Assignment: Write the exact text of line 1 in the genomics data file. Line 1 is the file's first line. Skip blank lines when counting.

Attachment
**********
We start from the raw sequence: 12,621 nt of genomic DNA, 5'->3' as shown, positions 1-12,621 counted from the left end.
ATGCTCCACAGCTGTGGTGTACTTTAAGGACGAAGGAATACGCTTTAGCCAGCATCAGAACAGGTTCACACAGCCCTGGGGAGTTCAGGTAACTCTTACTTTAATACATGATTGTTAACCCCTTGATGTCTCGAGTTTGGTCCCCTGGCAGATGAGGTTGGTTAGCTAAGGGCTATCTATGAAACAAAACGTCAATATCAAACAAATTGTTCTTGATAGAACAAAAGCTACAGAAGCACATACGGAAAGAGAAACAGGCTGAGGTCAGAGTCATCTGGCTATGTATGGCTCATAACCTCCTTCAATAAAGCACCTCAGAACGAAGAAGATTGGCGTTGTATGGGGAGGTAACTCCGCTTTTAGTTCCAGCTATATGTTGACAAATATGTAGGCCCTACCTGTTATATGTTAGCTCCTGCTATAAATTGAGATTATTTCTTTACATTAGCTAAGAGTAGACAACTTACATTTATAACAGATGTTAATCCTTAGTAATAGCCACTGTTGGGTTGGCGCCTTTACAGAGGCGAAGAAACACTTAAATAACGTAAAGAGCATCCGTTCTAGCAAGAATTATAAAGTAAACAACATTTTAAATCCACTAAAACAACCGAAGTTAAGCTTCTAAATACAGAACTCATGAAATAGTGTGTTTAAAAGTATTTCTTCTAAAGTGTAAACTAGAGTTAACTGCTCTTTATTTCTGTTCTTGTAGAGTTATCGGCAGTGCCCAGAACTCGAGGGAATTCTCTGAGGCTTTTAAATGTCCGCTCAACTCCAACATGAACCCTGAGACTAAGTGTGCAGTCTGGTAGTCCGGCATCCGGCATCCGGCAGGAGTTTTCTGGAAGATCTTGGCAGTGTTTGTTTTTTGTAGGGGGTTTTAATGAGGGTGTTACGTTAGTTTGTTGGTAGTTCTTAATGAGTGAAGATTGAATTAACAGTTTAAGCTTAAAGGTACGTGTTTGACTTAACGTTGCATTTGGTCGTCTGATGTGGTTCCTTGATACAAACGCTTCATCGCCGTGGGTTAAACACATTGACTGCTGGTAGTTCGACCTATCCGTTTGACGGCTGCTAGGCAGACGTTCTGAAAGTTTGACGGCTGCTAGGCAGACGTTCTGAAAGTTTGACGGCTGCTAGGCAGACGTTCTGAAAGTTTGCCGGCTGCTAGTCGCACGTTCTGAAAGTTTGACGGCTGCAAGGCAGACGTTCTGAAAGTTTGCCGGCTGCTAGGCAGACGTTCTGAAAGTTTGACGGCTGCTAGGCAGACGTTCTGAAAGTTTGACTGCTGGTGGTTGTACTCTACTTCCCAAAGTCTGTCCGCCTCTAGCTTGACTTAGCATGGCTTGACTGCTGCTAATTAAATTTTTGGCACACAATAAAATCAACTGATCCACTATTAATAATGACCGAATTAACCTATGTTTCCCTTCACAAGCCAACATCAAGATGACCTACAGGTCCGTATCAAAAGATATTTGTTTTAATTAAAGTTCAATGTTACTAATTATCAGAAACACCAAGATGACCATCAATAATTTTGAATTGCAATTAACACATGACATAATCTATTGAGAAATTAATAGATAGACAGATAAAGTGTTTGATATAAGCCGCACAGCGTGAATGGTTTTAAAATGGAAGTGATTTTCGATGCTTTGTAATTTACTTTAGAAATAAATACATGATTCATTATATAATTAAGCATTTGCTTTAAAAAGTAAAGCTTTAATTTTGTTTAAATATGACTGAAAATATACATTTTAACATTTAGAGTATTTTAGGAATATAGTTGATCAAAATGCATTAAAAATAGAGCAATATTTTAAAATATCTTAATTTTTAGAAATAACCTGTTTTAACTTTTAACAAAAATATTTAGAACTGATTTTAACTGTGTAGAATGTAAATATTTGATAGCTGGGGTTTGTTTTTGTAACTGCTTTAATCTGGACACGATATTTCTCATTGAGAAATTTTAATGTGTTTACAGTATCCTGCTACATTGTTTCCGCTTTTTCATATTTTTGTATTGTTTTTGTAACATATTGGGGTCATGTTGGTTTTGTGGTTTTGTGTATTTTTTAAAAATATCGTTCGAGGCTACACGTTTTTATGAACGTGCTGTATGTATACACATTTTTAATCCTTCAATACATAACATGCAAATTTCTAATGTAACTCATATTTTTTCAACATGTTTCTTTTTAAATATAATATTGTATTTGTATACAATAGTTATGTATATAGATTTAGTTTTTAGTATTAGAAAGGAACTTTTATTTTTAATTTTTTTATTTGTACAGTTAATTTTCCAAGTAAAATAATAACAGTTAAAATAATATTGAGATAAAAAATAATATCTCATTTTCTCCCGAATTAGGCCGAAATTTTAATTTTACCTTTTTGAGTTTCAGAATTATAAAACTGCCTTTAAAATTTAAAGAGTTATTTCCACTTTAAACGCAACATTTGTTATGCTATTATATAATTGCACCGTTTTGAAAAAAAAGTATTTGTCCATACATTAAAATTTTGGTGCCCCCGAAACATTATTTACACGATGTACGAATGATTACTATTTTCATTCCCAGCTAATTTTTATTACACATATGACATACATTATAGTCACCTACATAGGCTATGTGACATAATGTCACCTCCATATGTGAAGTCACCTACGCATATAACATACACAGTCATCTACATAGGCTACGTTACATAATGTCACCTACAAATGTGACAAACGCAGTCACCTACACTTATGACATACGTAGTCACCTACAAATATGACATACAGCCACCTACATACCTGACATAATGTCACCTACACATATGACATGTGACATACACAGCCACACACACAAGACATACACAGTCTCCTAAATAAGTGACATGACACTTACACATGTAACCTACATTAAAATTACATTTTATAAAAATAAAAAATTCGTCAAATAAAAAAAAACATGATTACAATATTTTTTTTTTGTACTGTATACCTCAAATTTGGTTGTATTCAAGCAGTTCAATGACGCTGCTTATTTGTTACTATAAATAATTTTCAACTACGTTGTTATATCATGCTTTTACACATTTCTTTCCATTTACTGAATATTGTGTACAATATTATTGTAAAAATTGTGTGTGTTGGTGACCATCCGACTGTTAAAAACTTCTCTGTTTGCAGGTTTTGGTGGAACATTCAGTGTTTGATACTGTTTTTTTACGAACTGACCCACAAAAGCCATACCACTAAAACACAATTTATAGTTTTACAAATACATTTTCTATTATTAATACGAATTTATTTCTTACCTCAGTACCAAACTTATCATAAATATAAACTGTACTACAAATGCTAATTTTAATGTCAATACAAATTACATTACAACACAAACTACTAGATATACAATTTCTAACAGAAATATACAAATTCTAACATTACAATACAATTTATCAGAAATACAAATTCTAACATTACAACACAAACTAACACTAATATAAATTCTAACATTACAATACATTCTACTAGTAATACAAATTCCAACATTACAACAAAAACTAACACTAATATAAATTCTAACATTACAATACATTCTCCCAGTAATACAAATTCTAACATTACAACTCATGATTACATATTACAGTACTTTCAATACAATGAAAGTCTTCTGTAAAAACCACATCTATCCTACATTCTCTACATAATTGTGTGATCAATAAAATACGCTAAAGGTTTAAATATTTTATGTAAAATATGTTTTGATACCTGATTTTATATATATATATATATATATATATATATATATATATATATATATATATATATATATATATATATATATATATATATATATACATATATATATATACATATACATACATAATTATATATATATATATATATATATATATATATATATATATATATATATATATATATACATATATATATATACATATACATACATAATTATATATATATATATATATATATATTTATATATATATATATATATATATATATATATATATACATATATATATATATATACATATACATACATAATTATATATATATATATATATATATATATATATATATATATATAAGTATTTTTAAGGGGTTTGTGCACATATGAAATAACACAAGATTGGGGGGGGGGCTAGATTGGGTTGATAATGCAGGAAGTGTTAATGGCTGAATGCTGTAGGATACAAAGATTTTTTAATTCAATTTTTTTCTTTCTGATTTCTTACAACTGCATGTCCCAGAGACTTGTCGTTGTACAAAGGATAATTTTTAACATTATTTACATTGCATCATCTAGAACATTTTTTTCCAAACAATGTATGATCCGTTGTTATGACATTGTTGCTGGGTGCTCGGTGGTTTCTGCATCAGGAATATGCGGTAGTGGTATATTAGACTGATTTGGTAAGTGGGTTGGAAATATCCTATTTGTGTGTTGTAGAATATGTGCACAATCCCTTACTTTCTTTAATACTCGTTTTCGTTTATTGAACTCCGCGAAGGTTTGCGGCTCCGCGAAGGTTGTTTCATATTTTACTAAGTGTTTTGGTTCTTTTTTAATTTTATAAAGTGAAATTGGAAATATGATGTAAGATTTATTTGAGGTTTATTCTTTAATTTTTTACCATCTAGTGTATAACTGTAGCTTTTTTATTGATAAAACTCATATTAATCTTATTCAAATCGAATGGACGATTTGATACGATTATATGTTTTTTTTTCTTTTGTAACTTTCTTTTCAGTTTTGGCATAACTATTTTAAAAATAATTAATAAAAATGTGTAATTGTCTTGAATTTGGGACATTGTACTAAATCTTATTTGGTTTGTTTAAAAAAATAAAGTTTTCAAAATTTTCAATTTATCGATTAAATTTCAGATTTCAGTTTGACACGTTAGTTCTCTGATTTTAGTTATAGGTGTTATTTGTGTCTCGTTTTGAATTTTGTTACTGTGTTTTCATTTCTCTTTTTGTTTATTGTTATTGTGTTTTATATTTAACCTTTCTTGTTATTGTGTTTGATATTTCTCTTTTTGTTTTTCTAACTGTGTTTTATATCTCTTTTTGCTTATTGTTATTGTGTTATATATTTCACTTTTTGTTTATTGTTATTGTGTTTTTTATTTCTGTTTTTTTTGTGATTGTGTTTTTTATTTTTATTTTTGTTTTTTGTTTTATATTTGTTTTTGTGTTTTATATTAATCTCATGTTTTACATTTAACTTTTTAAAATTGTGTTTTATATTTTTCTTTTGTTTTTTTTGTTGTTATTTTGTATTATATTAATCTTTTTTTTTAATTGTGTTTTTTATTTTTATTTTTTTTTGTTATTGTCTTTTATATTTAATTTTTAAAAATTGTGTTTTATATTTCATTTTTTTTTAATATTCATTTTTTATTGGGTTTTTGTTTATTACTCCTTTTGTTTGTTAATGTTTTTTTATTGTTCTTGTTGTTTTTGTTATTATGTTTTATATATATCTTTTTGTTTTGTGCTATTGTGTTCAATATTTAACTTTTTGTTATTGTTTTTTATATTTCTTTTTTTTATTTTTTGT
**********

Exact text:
We start from the raw sequence: 12,621 nt of genomic DNA, 5'->3' as shown, positions 1-12,621 counted from the left end.